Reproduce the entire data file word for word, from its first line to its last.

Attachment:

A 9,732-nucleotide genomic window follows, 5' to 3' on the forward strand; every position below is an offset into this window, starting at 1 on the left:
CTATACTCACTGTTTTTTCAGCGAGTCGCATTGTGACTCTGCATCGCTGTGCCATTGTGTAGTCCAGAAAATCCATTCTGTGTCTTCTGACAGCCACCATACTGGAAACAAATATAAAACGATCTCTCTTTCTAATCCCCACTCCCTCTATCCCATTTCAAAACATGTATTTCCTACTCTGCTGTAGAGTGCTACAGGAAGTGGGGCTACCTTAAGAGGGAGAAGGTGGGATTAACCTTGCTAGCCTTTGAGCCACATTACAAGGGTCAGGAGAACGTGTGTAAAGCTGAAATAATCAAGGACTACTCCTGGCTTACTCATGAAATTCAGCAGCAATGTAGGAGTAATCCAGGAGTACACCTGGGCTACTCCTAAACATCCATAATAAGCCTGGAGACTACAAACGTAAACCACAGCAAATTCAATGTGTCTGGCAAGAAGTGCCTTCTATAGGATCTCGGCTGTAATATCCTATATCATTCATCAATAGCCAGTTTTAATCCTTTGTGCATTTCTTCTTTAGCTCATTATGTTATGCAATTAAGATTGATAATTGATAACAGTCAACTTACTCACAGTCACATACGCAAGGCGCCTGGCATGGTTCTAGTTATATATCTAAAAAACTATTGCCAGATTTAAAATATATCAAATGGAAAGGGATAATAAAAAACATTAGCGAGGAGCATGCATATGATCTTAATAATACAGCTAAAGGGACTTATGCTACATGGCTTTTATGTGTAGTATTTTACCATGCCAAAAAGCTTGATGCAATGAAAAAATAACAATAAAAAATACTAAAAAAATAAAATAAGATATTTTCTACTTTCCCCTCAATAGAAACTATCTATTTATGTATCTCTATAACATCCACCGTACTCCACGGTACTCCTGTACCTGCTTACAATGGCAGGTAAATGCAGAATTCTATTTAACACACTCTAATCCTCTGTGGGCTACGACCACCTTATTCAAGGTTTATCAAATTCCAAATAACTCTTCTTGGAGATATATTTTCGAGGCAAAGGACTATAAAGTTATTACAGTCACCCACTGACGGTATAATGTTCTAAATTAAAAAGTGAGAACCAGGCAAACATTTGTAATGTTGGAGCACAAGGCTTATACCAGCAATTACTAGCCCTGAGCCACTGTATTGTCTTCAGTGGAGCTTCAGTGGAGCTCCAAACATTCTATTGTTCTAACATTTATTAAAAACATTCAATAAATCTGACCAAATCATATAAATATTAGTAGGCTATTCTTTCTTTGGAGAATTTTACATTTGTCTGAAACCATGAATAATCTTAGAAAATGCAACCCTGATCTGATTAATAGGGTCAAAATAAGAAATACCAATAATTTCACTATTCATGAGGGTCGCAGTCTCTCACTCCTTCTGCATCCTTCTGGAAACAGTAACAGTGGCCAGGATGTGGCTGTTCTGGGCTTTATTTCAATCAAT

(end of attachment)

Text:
A 9,732-nucleotide genomic window follows, 5' to 3' on the forward strand; every position below is an offset into this window, starting at 1 on the left:
CTATACTCACTGTTTTTTCAGCGAGTCGCATTGTGACTCTGCATCGCTGTGCCATTGTGTAGTCCAGAAAATCCATTCTGTGTCTTCTGACAGCCACCATACTGGAAACAAATATAAAACGATCTCTCTTTCTAATCCCCACTCCCTCTATCCCATTTCAAAACATGTATTTCCTACTCTGCTGTAGAGTGCTACAGGAAGTGGGGCTACCTTAAGAGGGAGAAGGTGGGATTAACCTTGCTAGCCTTTGAGCCACATTACAAGGGTCAGGAGAACGTGTGTAAAGCTGAAATAATCAAGGACTACTCCTGGCTTACTCATGAAATTCAGCAGCAATGTAGGAGTAATCCAGGAGTACACCTGGGCTACTCCTAAACATCCATAATAAGCCTGGAGACTACAAACGTAAACCACAGCAAATTCAATGTGTCTGGCAAGAAGTGCCTTCTATAGGATCTCGGCTGTAATATCCTATATCATTCATCAATAGCCAGTTTTAATCCTTTGTGCATTTCTTCTTTAGCTCATTATGTTATGCAATTAAGATTGATAATTGATAACAGTCAACTTACTCACAGTCACATACGCAAGGCGCCTGGCATGGTTCTAGTTATATATCTAAAAAACTATTGCCAGATTTAAAATATATCAAATGGAAAGGGATAATAAAAAACATTAGCGAGGAGCATGCATATGATCTTAATAATACAGCTAAAGGGACTTATGCTACATGGCTTTTATGTGTAGTATTTTACCATGCCAAAAAGCTTGATGCAATGAAAAAATAACAATAAAAAATACTAAAAAAATAAAATAAGATATTTTCTACTTTCCCCTCAATAGAAACTATCTATTTATGTATCTCTATAACATCCACCGTACTCCACGGTACTCCTGTACCTGCTTACAATGGCAGGTAAATGCAGAATTCTATTTAACACACTCTAATCCTCTGTGGGCTACGACCACCTTATTCAAGGTTTATCAAATTCCAAATAACTCTTCTTGGAGATATATTTTCGAGGCAAAGGACTATAAAGTTATTACAGTCACCCACTGACGGTATAATGTTCTAAATTAAAAAGTGAGAACCAGGCAAACATTTGTAATGTTGGAGCACAAGGCTTATACCAGCAATTACTAGCCCTGAGCCACTGTATTGTCTTCAGTGGAGCTTCAGTGGAGCTCCAAACATTCTATTGTTCTAACATTTATTAAAAACATTCAATAAATCTGACCAAATCATATAAATATTAGTAGGCTATTCTTTCTTTGGAGAATTTTACATTTGTCTGAAACCATGAATAATCTTAGAAAATGCAACCCTGATCTGATTAATAGGGTCAAAATAAGAAATACCAATAATTTCACTATTCATGAGGGTCGCAGTCTCTCACTCCTTCTGCATCCTTCTGGAAACAGTAACAGTGGCCAGGATGTGGCTGTTCTGGGCTTTATTTCAATCAAT